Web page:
When watching the constantly superb Australian soap Neighbours, you may have asked yourself why everyone in Ramsay Street owns not only a brand-new iPhone but also an apple MacBook. You may have also noticed that nearly everyone loves jogging or going to the gym dressed completely in Under Armour clothing. Well, the answer isn’t that Erinsborough has a very large outlet centre that does a roaring trade in a certain computer or sportswear products.
My own introduction to product placement happened back in 1997 while I was working for a local BMW motorcycle dealer in Hertfordshire. In that year BMW had brought out what I can only describe, in my opinion, as a truly horrific motorcycle, the R1200C. What did the R stand for? Well, never mind, what did the C stand for? Cruiser! And what exactly is a Cruiser you ask? Well, a Cruiser style of motorcycle is that kinda laid back, relaxed, Harley Davidson style of motorcycle. Now although this sort of motorcycle is Harley Davidsons real raison d’etre, other manufactures have built their own and BMW decided that they wanted a slice of that action.
The thing is, for BMW to make the R1200C sell they had to hit a marketplace that, to be honest, simple didn’t exist. Now, when you think of Harley Davidson you think of long American highways, denim, leather, skulls, crossbones and a soft rock soundtrack. When you think of a BMW motorcycle you think of Police bikes, big panniers for carrying sensible equipment and sensible riders wearing sensible fluorescent vests over all weather jackets and Marks and Spencer slacks. OK, at least that was the case back in those days, the change in the BMW company brand image in the last twenty years has been massive, from the choice of the sensible man, to the makers of Isle Of Man TT winning, fire breathing missiles is a story for another time, anyway back to 1997….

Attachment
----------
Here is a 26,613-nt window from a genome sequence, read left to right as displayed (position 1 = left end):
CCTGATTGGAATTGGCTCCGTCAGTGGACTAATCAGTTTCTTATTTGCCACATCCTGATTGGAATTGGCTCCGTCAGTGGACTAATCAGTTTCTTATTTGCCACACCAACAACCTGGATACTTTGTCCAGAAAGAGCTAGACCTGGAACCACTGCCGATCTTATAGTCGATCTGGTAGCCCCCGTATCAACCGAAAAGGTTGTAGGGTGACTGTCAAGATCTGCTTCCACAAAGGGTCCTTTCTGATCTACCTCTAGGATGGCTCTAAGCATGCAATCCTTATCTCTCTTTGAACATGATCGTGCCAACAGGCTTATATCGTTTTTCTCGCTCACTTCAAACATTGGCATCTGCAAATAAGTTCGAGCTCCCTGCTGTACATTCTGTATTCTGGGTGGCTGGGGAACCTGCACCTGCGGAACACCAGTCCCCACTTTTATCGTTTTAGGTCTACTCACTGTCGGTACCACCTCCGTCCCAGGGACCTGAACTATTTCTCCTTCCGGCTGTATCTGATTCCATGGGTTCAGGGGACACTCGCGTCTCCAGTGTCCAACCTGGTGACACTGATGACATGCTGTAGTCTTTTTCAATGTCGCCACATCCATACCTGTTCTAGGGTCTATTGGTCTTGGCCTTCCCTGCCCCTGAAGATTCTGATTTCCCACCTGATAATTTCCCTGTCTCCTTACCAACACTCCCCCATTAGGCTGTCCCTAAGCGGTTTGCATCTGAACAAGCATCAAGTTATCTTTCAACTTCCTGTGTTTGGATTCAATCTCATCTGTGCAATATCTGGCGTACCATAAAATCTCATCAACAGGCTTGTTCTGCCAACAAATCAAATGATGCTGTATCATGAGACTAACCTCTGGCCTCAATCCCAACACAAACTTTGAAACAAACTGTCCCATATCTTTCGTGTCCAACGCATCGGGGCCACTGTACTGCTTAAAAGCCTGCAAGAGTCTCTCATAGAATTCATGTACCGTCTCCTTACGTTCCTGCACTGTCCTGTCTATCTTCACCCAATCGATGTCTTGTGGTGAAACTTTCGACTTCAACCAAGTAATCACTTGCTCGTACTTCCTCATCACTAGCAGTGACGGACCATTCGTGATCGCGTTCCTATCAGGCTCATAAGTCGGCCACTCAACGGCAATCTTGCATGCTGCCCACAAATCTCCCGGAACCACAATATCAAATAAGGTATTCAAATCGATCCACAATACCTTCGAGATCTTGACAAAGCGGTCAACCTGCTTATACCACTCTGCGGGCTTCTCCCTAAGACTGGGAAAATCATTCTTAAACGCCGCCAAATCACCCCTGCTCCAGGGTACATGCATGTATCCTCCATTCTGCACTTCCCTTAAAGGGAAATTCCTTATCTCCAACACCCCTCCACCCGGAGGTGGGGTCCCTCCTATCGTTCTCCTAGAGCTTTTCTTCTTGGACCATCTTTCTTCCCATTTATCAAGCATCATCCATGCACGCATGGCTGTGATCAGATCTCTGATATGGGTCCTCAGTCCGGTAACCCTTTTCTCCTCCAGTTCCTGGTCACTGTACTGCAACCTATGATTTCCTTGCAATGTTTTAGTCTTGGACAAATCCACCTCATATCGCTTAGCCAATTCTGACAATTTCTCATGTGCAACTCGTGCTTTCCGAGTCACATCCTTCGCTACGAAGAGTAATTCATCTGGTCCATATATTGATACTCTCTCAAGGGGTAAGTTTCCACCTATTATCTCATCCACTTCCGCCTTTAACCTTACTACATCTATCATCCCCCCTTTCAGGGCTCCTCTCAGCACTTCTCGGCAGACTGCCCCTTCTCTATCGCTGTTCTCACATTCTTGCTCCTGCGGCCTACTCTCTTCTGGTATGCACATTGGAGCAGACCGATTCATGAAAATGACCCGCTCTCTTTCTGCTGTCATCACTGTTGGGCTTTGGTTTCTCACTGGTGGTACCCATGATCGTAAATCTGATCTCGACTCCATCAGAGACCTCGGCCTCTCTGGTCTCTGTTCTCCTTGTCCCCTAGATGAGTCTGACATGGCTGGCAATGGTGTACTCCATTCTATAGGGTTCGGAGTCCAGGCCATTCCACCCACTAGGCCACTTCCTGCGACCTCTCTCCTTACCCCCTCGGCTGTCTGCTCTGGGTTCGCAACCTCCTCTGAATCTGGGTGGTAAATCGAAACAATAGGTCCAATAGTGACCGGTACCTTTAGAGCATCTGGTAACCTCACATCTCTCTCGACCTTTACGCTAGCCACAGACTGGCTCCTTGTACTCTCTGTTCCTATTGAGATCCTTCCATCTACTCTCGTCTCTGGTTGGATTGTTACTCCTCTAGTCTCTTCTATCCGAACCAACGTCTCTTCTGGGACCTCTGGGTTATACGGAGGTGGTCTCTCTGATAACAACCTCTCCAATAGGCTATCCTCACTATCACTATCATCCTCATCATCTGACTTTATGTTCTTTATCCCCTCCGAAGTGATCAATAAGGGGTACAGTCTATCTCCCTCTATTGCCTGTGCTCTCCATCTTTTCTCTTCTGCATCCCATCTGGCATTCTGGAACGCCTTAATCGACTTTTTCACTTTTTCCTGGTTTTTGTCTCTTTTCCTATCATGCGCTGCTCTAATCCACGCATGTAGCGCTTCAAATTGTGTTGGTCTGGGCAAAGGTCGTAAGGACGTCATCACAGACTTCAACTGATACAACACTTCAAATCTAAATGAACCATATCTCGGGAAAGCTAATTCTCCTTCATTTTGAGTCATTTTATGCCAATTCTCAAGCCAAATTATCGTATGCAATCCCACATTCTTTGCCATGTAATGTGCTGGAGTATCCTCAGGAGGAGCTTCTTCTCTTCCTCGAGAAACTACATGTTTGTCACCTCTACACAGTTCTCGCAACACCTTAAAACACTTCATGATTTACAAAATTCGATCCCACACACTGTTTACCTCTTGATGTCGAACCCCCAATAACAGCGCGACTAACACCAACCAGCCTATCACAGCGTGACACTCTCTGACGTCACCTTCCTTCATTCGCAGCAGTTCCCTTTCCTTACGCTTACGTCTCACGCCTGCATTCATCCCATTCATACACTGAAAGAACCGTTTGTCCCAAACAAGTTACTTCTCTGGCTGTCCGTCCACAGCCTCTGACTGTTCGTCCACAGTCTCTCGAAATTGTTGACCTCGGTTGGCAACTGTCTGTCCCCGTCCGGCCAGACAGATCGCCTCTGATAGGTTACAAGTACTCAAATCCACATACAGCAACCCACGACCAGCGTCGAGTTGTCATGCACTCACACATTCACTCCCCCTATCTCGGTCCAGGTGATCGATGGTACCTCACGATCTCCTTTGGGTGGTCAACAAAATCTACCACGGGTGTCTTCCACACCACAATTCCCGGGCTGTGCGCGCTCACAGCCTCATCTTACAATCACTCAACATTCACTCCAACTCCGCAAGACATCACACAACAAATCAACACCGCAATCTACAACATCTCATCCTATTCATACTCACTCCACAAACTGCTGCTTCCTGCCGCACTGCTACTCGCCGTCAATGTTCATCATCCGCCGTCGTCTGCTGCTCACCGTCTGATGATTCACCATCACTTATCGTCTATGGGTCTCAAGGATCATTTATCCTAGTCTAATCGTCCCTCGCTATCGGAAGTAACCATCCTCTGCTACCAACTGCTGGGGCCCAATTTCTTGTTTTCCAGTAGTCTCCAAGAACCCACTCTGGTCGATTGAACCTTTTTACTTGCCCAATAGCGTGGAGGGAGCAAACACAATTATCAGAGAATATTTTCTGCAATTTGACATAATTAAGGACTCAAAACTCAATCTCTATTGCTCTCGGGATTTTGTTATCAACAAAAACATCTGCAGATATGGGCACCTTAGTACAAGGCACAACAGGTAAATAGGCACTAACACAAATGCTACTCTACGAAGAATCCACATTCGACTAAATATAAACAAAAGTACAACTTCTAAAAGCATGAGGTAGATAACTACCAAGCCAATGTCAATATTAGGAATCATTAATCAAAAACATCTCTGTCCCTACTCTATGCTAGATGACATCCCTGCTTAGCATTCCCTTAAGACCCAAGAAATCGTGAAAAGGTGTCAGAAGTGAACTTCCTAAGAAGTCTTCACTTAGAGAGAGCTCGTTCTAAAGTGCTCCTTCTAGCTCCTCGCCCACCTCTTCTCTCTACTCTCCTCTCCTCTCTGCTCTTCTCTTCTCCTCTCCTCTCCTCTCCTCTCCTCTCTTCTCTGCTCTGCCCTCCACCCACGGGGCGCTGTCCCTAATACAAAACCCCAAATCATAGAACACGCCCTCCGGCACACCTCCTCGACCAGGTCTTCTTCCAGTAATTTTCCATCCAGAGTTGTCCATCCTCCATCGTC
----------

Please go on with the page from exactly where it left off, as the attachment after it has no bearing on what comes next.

Now, when building a bike to try and swipe a slice of the Harley Davidson market, Honda, Yamaha, Suzuki and Kawasaki had all learnt not to mention the fact that the bikes themselves were not Harleys. In fact when looking at a cruiser made by one of the big four Japanese manufacturers, you will have a difficult time to try and find the manufacturers name printed anywhere on the motorcycle, whereas BMW has slapped a huge BMW roundel high on the tank for the whole world to see, and there was where the whole thing was stuck. Cruiser riders don’t like BMWs, and BMW riders don’t like cruisers and that was just how it was.
However, BMW had a plan, they had already paid a big chunk of money to get James Bond out of his Aston Martin and have him drive a BMW 750iL in the upcoming film Tomorrow Never Dies starring Pierce Brosnan as the spy with a licence to either kill or have sex with any spy he might bump into. Now, at this point I should say that I have never been a fan of the James Bond movies. Even when I was a lad and Roger Moore was fighting with Grace Jones at the top of the Eiffel Tower while Duran Duran played in the background, the whole thing just seemed ridiculous as far as I was concerned, and it still does. So, when I was told that the new R1200C was about to take a staring role in the new Bond movie it left me cold. A bike that I didn’t like, being ridden by a fictional character that I didn’t like in a movie that I wasn’t going to like. Fine, but it’s just not my thing thanks, so it filled me with a certain amount of dread when I was told that I had been volunteered to take the dealers demonstrator R1200C over to the local cinema on the opening night of the film and hand out leaflets directing the filmgoers towards the shop.